I have had the opportunity to work in advancement offices at three different universities, and although they were invaluable learning experiences, not once did I see another individual who looks like me. As an Asian American woman, I find myself, now more than ever, searching for representation in the field of institutional advancement and longing for mentorship from someone with whom I share similar physical features and experiences. This need for relatability and representation in American higher education is crucial, especially now, for the Asian American community. It translates more broadly to the way relationships should be created and maintained between development officers and their institutions’ donors of color.
I remember sitting in on a leadership team meeting in 2018 when, as a college intern, I was the only woman in the room, not to mention one of only two people of color at the table. In fact, the Council for Advancement and Support of Education found in a 2015 study of high-performing university development programs that women make up the majority of fundraising offices but are underrepresented in leadership positions. The study also found that people of color occupied less than 10 percent of all fundraising positions, and more than one-third of the studied institutions did not have any people of color in senior leadership positions.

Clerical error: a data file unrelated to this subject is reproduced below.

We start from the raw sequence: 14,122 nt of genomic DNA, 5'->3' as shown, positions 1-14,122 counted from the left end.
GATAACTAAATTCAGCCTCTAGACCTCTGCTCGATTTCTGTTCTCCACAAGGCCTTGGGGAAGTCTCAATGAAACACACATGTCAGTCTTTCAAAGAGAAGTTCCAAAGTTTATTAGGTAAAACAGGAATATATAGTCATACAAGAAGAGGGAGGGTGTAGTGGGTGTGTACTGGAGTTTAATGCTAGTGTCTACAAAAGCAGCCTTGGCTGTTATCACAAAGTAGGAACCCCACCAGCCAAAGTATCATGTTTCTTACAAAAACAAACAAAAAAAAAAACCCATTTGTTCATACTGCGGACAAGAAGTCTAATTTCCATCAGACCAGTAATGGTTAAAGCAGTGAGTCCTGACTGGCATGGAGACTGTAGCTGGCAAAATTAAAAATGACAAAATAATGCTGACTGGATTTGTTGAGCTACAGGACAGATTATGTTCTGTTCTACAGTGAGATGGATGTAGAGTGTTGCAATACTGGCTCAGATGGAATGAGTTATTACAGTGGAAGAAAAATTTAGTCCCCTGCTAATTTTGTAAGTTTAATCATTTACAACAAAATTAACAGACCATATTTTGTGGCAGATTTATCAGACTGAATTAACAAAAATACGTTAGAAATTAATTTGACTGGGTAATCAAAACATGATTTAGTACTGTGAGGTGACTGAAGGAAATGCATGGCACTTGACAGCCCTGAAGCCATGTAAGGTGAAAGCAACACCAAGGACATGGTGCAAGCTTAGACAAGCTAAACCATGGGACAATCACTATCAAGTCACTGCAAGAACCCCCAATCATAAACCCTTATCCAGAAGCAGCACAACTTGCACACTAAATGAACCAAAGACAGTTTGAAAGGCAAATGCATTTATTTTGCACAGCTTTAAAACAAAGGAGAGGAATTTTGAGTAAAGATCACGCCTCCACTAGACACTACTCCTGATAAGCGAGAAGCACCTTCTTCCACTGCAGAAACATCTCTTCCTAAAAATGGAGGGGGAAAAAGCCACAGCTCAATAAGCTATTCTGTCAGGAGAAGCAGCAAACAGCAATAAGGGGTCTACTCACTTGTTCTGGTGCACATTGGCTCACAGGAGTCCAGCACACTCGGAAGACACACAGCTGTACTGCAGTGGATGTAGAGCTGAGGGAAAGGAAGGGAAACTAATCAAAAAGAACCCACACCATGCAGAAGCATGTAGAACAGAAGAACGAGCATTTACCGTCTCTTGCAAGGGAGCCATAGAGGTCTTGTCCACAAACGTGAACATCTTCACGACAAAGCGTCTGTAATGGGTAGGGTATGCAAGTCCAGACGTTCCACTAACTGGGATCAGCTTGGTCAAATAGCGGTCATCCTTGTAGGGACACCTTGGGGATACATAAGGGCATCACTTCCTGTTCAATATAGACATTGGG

Increasing diversity and representation in higher education is a topic that has continued to grow in popularity, but how committed are college and university advancement offices to actually doing this work? I applaud institutions for committing to become more racially and ethnically diverse, but such initiatives must go beyond admissions rhetoric and student support programs. Even as student populations continue to grow more diverse, and alumni populations follow suit, advancement offices remain composed predominantly of white people, especially in leadership positions.
According to the 2020 American Council on Education’s “Race and Ethnicity in Higher Education: A Status Report,” the number of undergraduate students of color rose from 29.6 percent in 1996 to 45.2 percent in 2016. The report also mentioned that one of the least diverse positions on college campuses were chief development and advancement officers. Asians and Asian Americans made up 0.7 percent of the total 6.6 percent of racially diverse advancement executives.
If the pipeline of alumni and donors becomes more and more diverse, but development offices remain predominantly composed of white people, institutions may increasingly lag behind in efforts to raise money from people of color. While raising money in general is crucial to the success of any college or university, we need to change the culture of institutional philanthropy, especially at predominantly white institutions, or PWIs. We must be diligent in finding ways to encourage alumni of color to give in order to effectively and equitably support communities of color on college campuses. To do this successfully, development office staff will need to become more representative of those diverse campus populations.